Scott Henson, executive director of the criminal justice reform nonprofit Just Liberty, said many aging prisoners have long sentences for serious crimes but no longer pose a public safety risk.
"Most of those gray hairs, if they get out, aren’t going to take their walker and go on a crime spree,” Henson said.
More than 10,000 inmates over the age of 55 are incarcerated for serious felony offenses, according to a TDCJ spokesman.
Levin suggested reevaluating eligibility requirements — such as who qualifies as terminally ill — and including medical experts in parole board decisions.
"The bottom line is the public wants us to focus incarceration on people we're afraid of, people that are currently dangerous," he said.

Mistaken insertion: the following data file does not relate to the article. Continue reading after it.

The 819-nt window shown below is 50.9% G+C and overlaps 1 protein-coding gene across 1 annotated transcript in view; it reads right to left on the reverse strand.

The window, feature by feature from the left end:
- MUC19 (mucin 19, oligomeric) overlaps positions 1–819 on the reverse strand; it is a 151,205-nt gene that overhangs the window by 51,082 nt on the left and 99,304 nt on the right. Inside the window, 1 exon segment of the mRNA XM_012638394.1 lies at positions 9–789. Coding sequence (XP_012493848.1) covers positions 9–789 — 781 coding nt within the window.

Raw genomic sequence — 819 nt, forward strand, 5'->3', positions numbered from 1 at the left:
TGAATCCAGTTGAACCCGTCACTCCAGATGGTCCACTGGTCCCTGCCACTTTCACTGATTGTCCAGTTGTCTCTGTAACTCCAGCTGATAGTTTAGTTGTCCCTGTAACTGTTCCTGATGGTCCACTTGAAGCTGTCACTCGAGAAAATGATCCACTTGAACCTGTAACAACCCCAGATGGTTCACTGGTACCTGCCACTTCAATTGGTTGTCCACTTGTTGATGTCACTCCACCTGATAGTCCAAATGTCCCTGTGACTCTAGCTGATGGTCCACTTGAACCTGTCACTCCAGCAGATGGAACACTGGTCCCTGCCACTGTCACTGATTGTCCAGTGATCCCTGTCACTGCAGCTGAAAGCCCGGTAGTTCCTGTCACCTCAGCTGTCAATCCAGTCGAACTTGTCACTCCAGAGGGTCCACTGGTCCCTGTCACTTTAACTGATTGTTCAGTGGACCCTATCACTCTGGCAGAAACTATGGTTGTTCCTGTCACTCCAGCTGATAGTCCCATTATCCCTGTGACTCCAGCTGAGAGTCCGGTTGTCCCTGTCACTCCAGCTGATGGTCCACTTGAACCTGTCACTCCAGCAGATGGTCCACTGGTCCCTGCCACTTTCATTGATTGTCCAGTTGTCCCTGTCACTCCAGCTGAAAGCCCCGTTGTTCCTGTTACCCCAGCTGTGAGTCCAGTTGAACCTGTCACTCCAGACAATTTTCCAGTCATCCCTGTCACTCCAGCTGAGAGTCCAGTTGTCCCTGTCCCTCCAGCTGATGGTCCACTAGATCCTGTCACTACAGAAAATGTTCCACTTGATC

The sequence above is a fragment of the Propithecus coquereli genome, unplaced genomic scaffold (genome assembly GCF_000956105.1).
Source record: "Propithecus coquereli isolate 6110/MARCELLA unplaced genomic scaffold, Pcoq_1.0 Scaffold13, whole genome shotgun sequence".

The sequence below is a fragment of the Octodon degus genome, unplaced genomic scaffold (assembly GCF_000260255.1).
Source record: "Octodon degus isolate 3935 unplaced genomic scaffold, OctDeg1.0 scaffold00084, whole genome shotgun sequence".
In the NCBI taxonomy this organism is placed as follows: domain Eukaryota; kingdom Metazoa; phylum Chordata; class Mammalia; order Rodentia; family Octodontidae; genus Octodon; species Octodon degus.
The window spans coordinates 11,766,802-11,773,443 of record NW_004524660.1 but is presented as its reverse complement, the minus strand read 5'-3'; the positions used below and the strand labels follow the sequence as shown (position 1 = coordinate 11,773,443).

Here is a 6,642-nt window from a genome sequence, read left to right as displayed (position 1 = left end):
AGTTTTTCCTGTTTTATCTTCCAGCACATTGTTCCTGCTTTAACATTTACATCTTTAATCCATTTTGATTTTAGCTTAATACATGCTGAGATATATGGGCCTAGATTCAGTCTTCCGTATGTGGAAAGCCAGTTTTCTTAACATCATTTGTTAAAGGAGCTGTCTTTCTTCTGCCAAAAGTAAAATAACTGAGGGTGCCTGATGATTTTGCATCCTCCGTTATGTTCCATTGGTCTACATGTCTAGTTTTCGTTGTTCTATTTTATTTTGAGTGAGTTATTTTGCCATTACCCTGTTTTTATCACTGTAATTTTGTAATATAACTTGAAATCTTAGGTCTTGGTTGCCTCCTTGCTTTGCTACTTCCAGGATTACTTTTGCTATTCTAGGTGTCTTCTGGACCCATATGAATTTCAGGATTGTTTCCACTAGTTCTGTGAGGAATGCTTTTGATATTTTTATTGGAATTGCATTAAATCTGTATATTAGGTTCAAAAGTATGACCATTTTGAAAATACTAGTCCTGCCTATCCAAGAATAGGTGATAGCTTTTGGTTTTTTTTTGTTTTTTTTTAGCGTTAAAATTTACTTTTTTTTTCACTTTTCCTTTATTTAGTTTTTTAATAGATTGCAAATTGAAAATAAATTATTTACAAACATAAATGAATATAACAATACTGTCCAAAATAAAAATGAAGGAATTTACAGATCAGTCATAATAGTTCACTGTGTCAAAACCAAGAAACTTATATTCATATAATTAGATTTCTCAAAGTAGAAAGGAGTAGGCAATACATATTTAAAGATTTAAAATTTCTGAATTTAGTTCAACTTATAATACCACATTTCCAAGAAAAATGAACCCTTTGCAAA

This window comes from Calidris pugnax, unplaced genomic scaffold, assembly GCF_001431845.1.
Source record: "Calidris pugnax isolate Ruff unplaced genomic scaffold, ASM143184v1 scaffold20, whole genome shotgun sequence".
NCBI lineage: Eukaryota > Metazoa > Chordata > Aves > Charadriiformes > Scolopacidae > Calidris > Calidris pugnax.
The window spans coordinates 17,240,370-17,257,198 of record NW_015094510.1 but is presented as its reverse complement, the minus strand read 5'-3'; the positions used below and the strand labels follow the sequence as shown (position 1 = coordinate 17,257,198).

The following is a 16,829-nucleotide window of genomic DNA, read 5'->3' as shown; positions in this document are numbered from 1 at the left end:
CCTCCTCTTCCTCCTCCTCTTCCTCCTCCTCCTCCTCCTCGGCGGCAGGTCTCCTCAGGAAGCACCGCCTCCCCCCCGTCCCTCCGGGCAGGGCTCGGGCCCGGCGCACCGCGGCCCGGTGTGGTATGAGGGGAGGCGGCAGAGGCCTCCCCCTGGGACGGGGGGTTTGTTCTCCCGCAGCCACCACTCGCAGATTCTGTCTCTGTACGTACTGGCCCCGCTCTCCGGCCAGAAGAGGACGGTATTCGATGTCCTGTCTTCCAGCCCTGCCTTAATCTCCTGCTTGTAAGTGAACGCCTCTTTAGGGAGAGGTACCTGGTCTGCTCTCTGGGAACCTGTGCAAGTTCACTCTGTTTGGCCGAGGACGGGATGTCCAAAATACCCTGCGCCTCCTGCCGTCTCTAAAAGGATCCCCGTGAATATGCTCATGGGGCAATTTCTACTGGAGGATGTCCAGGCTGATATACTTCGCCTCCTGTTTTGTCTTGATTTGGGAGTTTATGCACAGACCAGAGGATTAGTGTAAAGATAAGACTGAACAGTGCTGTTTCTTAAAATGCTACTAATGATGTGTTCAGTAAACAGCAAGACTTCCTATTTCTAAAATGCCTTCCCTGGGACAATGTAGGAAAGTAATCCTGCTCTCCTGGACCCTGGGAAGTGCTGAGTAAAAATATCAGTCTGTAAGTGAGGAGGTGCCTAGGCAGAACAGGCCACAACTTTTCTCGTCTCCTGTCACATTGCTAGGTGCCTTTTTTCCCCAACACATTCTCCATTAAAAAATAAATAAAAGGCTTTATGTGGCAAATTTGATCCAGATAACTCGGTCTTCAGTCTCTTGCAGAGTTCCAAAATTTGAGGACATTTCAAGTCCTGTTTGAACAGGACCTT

Policymakers can combat costs by keeping people from entering the system in the first place, too.
State Rep. James White, a Hillister Republican who chairs the House Corrections Committee, said his committee will continue to work on diverting more people who experience mental illness and substance abuse into treatment-based services.
"The cost is cheaper, obviously," White said. "They're more effective. And also, anytime — appropriately — you can keep people from going deeper into the criminal justice system, that is a win for everyone."
Disclosure: The University of Texas Medical Branch, the Texas Public Policy Foundation and Texas Tech have been financial supporters of The Texas Tribune, a nonprofit, nonpartisan news organization that is funded in part by donations from members, foundations and corporate sponsors. Financial supporters play no role in the Tribune's journalism. Find a complete list of them here.
The Texas Tribune provided this story.